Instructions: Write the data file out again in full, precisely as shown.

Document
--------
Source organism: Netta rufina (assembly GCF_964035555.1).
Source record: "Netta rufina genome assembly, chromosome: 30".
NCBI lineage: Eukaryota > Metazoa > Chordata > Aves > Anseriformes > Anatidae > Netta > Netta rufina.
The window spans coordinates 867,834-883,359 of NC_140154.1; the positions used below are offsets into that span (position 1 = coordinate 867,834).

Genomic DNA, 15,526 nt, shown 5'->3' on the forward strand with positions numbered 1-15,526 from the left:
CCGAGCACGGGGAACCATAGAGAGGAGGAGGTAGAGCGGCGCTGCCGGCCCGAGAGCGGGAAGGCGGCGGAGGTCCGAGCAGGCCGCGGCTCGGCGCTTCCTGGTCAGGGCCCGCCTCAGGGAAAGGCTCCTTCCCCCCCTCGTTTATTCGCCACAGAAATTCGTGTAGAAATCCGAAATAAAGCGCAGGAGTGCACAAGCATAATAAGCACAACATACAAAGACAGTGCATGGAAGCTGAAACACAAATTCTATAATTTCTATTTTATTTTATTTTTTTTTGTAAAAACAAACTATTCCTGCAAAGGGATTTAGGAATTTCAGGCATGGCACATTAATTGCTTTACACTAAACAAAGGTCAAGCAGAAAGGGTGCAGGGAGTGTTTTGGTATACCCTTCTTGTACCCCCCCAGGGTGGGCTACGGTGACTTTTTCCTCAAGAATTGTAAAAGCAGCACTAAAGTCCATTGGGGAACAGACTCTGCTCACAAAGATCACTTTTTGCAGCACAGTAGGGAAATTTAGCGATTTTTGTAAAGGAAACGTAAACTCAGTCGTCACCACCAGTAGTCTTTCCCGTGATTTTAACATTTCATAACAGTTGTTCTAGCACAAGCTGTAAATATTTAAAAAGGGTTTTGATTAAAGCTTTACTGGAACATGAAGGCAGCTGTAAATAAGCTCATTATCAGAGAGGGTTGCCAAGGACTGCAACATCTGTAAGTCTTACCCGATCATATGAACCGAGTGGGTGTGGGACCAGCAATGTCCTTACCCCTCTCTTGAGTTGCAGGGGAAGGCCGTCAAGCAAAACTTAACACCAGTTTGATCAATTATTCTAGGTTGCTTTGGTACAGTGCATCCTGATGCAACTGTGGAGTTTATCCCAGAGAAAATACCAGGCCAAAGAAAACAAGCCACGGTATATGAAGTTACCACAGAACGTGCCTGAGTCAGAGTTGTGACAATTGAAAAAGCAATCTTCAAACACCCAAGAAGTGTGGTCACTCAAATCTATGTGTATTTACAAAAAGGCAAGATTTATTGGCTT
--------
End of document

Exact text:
Source organism: Netta rufina (assembly GCF_964035555.1).
Source record: "Netta rufina genome assembly, chromosome: 30".
NCBI lineage: Eukaryota > Metazoa > Chordata > Aves > Anseriformes > Anatidae > Netta > Netta rufina.
The window spans coordinates 867,834-883,359 of NC_140154.1; the positions used below are offsets into that span (position 1 = coordinate 867,834).

Genomic DNA, 15,526 nt, shown 5'->3' on the forward strand with positions numbered 1-15,526 from the left:
CCGAGCACGGGGAACCATAGAGAGGAGGAGGTAGAGCGGCGCTGCCGGCCCGAGAGCGGGAAGGCGGCGGAGGTCCGAGCAGGCCGCGGCTCGGCGCTTCCTGGTCAGGGCCCGCCTCAGGGAAAGGCTCCTTCCCCCCCTCGTTTATTCGCCACAGAAATTCGTGTAGAAATCCGAAATAAAGCGCAGGAGTGCACAAGCATAATAAGCACAACATACAAAGACAGTGCATGGAAGCTGAAACACAAATTCTATAATTTCTATTTTATTTTATTTTTTTTTGTAAAAACAAACTATTCCTGCAAAGGGATTTAGGAATTTCAGGCATGGCACATTAATTGCTTTACACTAAACAAAGGTCAAGCAGAAAGGGTGCAGGGAGTGTTTTGGTATACCCTTCTTGTACCCCCCCAGGGTGGGCTACGGTGACTTTTTCCTCAAGAATTGTAAAAGCAGCACTAAAGTCCATTGGGGAACAGACTCTGCTCACAAAGATCACTTTTTGCAGCACAGTAGGGAAATTTAGCGATTTTTGTAAAGGAAACGTAAACTCAGTCGTCACCACCAGTAGTCTTTCCCGTGATTTTAACATTTCATAACAGTTGTTCTAGCACAAGCTGTAAATATTTAAAAAGGGTTTTGATTAAAGCTTTACTGGAACATGAAGGCAGCTGTAAATAAGCTCATTATCAGAGAGGGTTGCCAAGGACTGCAACATCTGTAAGTCTTACCCGATCATATGAACCGAGTGGGTGTGGGACCAGCAATGTCCTTACCCCTCTCTTGAGTTGCAGGGGAAGGCCGTCAAGCAAAACTTAACACCAGTTTGATCAATTATTCTAGGTTGCTTTGGTACAGTGCATCCTGATGCAACTGTGGAGTTTATCCCAGAGAAAATACCAGGCCAAAGAAAACAAGCCACGGTATATGAAGTTACCACAGAACGTGCCTGAGTCAGAGTTGTGACAATTGAAAAAGCAATCTTCAAACACCCAAGAAGTGTGGTCACTCAAATCTATGTGTATTTACAAAAAGGCAAGATTTATTGGCTT